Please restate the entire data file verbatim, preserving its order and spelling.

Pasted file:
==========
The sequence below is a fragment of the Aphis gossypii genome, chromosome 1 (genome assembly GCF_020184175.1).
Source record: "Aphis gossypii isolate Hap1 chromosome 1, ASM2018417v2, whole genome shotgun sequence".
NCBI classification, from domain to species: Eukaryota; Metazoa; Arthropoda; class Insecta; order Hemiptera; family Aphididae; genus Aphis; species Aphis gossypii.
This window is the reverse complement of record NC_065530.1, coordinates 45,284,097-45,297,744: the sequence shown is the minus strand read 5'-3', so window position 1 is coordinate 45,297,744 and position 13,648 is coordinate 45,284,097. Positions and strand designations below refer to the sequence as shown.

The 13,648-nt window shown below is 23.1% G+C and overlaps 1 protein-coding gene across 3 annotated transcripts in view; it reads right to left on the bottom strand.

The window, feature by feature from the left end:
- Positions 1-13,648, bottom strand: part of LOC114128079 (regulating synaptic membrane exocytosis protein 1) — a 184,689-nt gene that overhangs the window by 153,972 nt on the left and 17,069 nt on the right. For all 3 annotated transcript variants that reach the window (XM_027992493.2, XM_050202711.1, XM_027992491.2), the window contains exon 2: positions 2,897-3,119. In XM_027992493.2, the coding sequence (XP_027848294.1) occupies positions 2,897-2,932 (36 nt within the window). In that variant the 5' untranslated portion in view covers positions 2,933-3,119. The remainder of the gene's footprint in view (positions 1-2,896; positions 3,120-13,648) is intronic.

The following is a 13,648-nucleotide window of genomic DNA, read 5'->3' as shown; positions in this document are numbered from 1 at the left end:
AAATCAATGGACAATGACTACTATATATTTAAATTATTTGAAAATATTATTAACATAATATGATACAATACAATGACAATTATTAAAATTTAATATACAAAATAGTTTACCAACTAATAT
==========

The sequence below is a fragment of the Aphis gossypii genome, chromosome 1 (genome assembly GCF_020184175.1).
Source record: "Aphis gossypii isolate Hap1 chromosome 1, ASM2018417v2, whole genome shotgun sequence".
NCBI classification, from domain to species: Eukaryota; Metazoa; Arthropoda; class Insecta; order Hemiptera; family Aphididae; genus Aphis; species Aphis gossypii.
This window is the reverse complement of record NC_065530.1, coordinates 45,284,097-45,297,744: the sequence shown is the minus strand read 5'-3', so window position 1 is coordinate 45,297,744 and position 13,648 is coordinate 45,284,097. Positions and strand designations below refer to the sequence as shown.

The 13,648-nt window shown below is 23.1% G+C and overlaps 1 protein-coding gene across 3 annotated transcripts in view; it reads right to left on the bottom strand.

The window, feature by feature from the left end:
- Positions 1-13,648, bottom strand: part of LOC114128079 (regulating synaptic membrane exocytosis protein 1) — a 184,689-nt gene that overhangs the window by 153,972 nt on the left and 17,069 nt on the right. For all 3 annotated transcript variants that reach the window (XM_027992493.2, XM_050202711.1, XM_027992491.2), the window contains exon 2: positions 2,897-3,119. In XM_027992493.2, the coding sequence (XP_027848294.1) occupies positions 2,897-2,932 (36 nt within the window). In that variant the 5' untranslated portion in view covers positions 2,933-3,119. The remainder of the gene's footprint in view (positions 1-2,896; positions 3,120-13,648) is intronic.

The following is a 13,648-nucleotide window of genomic DNA, read 5'->3' as shown; positions in this document are numbered from 1 at the left end:
AAATCAATGGACAATGACTACTATATATTTAAATTATTTGAAAATATTATTAACATAATATGATACAATACAATGACAATTATTAAAATTTAATATACAAAATAGTTTACCAACTAATAT